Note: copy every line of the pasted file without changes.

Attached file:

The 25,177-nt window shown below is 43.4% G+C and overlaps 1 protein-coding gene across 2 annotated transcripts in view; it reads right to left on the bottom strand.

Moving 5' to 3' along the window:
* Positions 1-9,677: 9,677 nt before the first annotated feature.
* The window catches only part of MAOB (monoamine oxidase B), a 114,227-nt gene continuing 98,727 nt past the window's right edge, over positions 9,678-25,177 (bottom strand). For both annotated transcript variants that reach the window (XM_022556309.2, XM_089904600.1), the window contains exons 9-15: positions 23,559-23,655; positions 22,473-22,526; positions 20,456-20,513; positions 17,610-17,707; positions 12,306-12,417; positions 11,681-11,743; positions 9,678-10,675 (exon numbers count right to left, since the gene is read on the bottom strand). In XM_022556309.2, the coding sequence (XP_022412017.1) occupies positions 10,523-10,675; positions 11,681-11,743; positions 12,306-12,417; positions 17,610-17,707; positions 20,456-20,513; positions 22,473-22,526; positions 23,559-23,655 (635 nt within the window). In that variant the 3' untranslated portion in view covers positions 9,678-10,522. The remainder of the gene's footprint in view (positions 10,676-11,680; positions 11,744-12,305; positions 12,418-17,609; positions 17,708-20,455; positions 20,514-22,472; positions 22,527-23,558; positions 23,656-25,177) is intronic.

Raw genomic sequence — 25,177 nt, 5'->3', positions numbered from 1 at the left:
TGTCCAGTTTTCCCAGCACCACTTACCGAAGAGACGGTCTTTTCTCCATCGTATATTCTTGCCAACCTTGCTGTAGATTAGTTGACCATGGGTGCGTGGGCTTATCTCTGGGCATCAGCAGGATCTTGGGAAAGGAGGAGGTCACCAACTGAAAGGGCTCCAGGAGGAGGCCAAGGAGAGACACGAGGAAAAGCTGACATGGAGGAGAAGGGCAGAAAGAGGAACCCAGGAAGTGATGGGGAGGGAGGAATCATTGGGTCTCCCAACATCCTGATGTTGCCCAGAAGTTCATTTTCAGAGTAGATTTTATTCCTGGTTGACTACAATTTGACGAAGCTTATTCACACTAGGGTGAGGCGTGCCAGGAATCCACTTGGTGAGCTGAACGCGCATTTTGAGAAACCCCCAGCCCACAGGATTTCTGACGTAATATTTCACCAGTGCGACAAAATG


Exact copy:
The 25,177-nt window shown below is 43.4% G+C and overlaps 1 protein-coding gene across 2 annotated transcripts in view; it reads right to left on the bottom strand.

Moving 5' to 3' along the window:
* Positions 1-9,677: 9,677 nt before the first annotated feature.
* The window catches only part of MAOB (monoamine oxidase B), a 114,227-nt gene continuing 98,727 nt past the window's right edge, over positions 9,678-25,177 (bottom strand). For both annotated transcript variants that reach the window (XM_022556309.2, XM_089904600.1), the window contains exons 9-15: positions 23,559-23,655; positions 22,473-22,526; positions 20,456-20,513; positions 17,610-17,707; positions 12,306-12,417; positions 11,681-11,743; positions 9,678-10,675 (exon numbers count right to left, since the gene is read on the bottom strand). In XM_022556309.2, the coding sequence (XP_022412017.1) occupies positions 10,523-10,675; positions 11,681-11,743; positions 12,306-12,417; positions 17,610-17,707; positions 20,456-20,513; positions 22,473-22,526; positions 23,559-23,655 (635 nt within the window). In that variant the 3' untranslated portion in view covers positions 9,678-10,522. The remainder of the gene's footprint in view (positions 10,676-11,680; positions 11,744-12,305; positions 12,418-17,609; positions 17,708-20,455; positions 20,514-22,472; positions 22,527-23,558; positions 23,656-25,177) is intronic.

Raw genomic sequence — 25,177 nt, 5'->3', positions numbered from 1 at the left:
TGTCCAGTTTTCCCAGCACCACTTACCGAAGAGACGGTCTTTTCTCCATCGTATATTCTTGCCAACCTTGCTGTAGATTAGTTGACCATGGGTGCGTGGGCTTATCTCTGGGCATCAGCAGGATCTTGGGAAAGGAGGAGGTCACCAACTGAAAGGGCTCCAGGAGGAGGCCAAGGAGAGACACGAGGAAAAGCTGACATGGAGGAGAAGGGCAGAAAGAGGAACCCAGGAAGTGATGGGGAGGGAGGAATCATTGGGTCTCCCAACATCCTGATGTTGCCCAGAAGTTCATTTTCAGAGTAGATTTTATTCCTGGTTGACTACAATTTGACGAAGCTTATTCACACTAGGGTGAGGCGTGCCAGGAATCCACTTGGTGAGCTGAACGCGCATTTTGAGAAACCCCCAGCCCACAGGATTTCTGACGTAATATTTCACCAGTGCGACAAAATG